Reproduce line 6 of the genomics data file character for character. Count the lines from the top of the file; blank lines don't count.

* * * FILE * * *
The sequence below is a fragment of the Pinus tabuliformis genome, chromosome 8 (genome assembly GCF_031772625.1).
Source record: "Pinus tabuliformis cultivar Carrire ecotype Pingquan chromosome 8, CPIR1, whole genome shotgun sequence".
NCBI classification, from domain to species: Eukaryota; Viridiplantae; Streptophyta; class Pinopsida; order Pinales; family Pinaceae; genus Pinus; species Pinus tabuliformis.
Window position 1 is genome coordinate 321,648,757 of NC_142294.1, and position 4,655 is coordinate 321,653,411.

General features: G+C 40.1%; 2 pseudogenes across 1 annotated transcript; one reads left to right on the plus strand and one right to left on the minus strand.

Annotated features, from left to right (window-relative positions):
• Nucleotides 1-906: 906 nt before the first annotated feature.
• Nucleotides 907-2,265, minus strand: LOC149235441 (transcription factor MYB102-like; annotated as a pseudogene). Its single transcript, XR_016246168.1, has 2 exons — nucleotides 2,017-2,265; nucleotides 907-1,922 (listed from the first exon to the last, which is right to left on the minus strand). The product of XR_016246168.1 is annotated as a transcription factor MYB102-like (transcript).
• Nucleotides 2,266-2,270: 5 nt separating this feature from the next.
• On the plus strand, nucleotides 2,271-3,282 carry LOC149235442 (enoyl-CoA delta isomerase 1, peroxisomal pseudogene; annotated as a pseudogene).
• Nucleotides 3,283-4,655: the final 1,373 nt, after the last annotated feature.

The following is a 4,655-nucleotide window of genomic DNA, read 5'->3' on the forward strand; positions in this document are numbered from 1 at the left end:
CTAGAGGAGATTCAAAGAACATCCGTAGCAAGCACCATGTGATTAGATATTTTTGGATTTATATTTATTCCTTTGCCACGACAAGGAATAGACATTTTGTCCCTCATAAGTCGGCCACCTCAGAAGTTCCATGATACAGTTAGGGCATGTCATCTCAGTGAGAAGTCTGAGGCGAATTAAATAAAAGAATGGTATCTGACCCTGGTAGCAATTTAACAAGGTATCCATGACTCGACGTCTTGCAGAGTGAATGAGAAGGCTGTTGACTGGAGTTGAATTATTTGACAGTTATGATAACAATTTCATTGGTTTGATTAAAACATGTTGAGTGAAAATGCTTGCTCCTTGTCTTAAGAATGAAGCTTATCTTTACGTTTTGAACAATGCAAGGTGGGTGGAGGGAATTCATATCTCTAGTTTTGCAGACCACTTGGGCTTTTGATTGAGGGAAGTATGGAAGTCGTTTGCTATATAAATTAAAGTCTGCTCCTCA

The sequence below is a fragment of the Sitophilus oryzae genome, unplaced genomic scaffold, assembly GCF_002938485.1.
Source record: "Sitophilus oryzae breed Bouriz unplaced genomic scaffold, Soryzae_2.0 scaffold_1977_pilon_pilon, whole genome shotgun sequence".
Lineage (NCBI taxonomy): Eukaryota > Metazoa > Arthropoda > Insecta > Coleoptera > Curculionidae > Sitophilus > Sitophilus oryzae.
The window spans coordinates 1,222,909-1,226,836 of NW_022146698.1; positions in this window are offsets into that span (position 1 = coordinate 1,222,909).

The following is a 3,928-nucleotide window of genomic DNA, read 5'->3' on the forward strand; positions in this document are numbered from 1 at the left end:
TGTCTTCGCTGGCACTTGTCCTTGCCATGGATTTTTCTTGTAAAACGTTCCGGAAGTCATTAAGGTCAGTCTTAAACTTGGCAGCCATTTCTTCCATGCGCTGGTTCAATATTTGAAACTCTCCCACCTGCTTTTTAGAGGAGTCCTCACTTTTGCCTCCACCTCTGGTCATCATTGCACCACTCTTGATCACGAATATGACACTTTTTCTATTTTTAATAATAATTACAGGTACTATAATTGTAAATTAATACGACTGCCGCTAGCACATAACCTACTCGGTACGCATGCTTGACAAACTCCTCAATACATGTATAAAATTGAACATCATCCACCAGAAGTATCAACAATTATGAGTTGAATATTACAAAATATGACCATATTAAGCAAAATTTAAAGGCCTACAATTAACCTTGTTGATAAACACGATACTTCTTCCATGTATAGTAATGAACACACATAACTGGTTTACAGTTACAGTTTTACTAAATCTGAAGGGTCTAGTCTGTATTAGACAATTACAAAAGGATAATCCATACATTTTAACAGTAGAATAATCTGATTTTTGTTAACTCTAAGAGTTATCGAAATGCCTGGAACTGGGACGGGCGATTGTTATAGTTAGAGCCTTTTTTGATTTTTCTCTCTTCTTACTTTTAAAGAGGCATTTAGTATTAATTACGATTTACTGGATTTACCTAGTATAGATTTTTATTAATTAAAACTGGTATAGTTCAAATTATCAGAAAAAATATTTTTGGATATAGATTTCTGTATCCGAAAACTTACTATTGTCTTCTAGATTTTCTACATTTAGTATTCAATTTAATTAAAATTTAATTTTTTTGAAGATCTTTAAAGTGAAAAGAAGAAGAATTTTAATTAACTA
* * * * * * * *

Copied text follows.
Annotated features, from left to right (window-relative positions):